When I die, I’d like my obituary to include the date I was baptized.
I realize that piece of information is seldom included in an individual’s biography. Typically the only dates listed are one’s birth date, death date, and (if applicable) marriage date. For my future obituary, those dates – together with things such as family, education, career, and hobbies – will be helpful in knowing who I am.
But I’d like my baptism date included so that whoever reads my obituary will also know whose I am.
My baptism identifies me as a child of my heavenly Father, saved by the death and resurrection of Jesus and filled with his Holy Spirit. My baptism was a celebration of God’s faithfulness, a reminder that I am part of his family. The water symbolizes how Jesus washes me clean from the filth of my sin. The water also symbolizes the refreshing presence of the Holy Spirit who empowers me to live as one of God’s children.
That certainly does not mean that I’m perfect. My poor choices and dumb mistakes routinely hurt God, others, and myself. But my baptism reminds me that God, in his amazing grace, nevertheless claims me as his own which means that neither my sin nor even my death will have the last word in my life.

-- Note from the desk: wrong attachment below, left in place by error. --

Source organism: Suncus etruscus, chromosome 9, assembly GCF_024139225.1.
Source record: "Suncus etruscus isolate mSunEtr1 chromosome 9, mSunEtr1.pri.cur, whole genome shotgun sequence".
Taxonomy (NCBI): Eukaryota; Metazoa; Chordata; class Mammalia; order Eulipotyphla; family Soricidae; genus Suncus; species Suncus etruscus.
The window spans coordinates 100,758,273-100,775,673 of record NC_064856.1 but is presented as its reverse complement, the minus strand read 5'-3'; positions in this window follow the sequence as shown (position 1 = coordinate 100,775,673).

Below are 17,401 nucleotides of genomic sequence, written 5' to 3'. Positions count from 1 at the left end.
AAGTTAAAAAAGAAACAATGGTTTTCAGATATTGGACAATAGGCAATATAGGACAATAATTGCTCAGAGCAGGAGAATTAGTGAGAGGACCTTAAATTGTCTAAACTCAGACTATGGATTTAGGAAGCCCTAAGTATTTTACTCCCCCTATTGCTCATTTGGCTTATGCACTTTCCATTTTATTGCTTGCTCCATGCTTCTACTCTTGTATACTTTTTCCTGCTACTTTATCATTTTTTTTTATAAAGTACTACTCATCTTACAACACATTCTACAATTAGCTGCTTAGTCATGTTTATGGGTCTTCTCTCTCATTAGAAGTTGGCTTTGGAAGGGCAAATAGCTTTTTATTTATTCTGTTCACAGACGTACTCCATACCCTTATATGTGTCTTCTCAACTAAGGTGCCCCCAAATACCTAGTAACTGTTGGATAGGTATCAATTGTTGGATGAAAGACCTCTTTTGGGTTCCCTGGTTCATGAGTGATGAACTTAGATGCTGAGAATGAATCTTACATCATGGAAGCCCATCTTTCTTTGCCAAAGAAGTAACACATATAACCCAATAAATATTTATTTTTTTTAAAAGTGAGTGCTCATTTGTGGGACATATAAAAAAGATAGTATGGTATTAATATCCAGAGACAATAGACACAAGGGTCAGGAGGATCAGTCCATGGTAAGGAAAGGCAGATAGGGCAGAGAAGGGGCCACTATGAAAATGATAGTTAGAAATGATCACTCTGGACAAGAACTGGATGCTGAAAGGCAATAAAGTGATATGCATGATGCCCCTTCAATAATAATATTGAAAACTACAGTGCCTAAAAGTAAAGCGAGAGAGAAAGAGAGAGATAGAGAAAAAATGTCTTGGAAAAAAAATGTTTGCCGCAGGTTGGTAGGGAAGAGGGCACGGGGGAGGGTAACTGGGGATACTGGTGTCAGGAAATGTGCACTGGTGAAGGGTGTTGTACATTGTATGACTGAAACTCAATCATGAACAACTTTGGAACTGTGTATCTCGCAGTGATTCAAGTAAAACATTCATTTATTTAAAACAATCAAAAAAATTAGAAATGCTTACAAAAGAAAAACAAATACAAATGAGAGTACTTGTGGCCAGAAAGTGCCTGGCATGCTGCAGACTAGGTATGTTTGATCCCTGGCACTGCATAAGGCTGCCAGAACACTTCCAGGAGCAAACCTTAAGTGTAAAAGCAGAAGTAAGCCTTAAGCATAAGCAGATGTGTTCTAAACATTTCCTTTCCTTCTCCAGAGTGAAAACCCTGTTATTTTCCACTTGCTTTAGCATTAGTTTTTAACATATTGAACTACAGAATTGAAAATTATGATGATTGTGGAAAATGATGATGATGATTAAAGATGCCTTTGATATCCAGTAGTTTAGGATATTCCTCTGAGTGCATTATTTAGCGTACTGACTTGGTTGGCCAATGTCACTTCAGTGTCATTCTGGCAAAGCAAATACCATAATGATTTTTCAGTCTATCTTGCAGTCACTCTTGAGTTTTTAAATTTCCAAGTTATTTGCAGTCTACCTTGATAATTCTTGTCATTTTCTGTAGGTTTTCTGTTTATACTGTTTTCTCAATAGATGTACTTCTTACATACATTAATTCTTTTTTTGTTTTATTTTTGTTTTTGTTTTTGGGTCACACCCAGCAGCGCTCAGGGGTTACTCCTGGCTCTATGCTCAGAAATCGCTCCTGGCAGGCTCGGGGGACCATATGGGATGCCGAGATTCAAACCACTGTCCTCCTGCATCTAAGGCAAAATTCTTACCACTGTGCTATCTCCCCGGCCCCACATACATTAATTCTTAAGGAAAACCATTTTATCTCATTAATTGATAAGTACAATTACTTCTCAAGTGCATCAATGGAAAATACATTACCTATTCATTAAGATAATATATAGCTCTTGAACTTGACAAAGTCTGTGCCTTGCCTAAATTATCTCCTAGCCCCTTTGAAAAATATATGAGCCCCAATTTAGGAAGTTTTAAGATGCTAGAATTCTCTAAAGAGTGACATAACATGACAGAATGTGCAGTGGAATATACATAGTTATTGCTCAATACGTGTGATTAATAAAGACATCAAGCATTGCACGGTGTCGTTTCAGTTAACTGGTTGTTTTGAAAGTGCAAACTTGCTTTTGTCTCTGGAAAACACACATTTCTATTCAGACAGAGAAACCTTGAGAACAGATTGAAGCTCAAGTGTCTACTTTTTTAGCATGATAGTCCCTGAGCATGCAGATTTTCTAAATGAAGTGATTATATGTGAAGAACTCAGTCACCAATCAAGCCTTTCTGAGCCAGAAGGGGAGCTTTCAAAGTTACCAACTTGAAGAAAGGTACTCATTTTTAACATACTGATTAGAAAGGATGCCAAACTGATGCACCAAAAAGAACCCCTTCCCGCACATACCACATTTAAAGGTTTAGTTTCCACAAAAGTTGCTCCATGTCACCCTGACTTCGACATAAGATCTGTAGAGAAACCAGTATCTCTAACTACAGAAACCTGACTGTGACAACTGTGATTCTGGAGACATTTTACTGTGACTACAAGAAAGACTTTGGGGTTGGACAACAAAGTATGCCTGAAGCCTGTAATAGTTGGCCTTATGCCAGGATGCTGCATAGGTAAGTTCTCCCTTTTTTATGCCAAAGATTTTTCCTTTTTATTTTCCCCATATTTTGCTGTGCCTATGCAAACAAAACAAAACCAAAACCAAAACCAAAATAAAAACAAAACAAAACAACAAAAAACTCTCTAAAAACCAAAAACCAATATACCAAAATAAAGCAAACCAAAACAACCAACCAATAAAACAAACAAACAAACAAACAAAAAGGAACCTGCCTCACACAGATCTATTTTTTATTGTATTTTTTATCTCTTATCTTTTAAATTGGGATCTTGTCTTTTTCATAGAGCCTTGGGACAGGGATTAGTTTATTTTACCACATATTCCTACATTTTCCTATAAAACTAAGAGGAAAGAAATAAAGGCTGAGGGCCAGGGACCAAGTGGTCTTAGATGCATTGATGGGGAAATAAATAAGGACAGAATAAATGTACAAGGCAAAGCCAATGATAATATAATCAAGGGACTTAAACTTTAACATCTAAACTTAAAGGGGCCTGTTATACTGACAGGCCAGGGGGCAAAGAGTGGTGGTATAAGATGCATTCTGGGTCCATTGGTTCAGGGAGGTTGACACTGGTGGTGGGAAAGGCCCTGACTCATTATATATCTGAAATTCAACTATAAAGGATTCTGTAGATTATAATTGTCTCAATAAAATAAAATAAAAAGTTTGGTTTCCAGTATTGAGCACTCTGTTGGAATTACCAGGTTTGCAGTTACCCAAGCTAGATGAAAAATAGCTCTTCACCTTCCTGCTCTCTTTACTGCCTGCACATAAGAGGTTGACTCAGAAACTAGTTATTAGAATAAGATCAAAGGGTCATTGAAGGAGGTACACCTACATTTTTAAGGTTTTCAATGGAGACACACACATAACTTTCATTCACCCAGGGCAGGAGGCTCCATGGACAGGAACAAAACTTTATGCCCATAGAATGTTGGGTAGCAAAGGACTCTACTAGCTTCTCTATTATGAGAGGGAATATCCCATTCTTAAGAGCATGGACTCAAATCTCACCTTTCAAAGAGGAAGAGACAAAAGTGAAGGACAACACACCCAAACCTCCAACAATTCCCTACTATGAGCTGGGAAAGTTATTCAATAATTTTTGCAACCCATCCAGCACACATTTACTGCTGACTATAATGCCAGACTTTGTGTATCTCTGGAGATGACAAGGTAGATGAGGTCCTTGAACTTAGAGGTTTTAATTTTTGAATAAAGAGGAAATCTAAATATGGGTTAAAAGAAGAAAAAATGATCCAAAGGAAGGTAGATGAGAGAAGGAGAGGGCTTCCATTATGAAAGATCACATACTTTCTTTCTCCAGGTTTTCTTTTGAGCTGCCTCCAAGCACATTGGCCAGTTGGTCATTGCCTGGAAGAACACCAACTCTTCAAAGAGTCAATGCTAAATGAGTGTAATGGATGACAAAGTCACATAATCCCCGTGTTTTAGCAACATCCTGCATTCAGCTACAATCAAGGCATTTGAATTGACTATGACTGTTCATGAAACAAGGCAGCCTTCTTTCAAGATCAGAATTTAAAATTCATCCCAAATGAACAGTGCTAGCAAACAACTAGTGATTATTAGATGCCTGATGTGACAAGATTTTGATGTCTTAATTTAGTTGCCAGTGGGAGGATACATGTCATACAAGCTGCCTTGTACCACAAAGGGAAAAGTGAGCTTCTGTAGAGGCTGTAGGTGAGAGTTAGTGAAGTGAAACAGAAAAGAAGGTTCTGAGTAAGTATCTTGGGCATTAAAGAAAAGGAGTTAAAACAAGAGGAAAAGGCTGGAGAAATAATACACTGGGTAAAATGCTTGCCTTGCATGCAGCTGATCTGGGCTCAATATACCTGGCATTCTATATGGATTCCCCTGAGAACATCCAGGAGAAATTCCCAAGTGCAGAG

I once read something about Martin Luther, a famous figure at the time of the Reformation in church history. Whenever he felt discouraged or that the devil was pulling him in a bad direction, he would splash water on himself and declare, “But I am baptized!” The Holy Spirit used that reminder to propel him in the right direction again.
Every once in a while, I stand by the baptismal font in the front of the church sanctuary. Reflecting on how God is faithful to his promises prevents my baptism from becoming a dry piece of my history. The Holy Spirit uses that and lots of other things to help me continue “living wet” – as one who is a baptized part of God’s family and empowered to make a difference in his world.
I suspect that my loved ones will write an obituary for me some day that will include significant events and interesting anecdotes from my life. But I’d suggest that recalling my baptism and its meaning will be the most significant and interesting detail of them all.
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I’ve been invited to contribute occasionally to the faith column in The Rock Valley Bee and this is my first one, published this week. At first I thought I would introduce myself and talk about who I am, but then I decided it would be more interesting to focus on whose I am.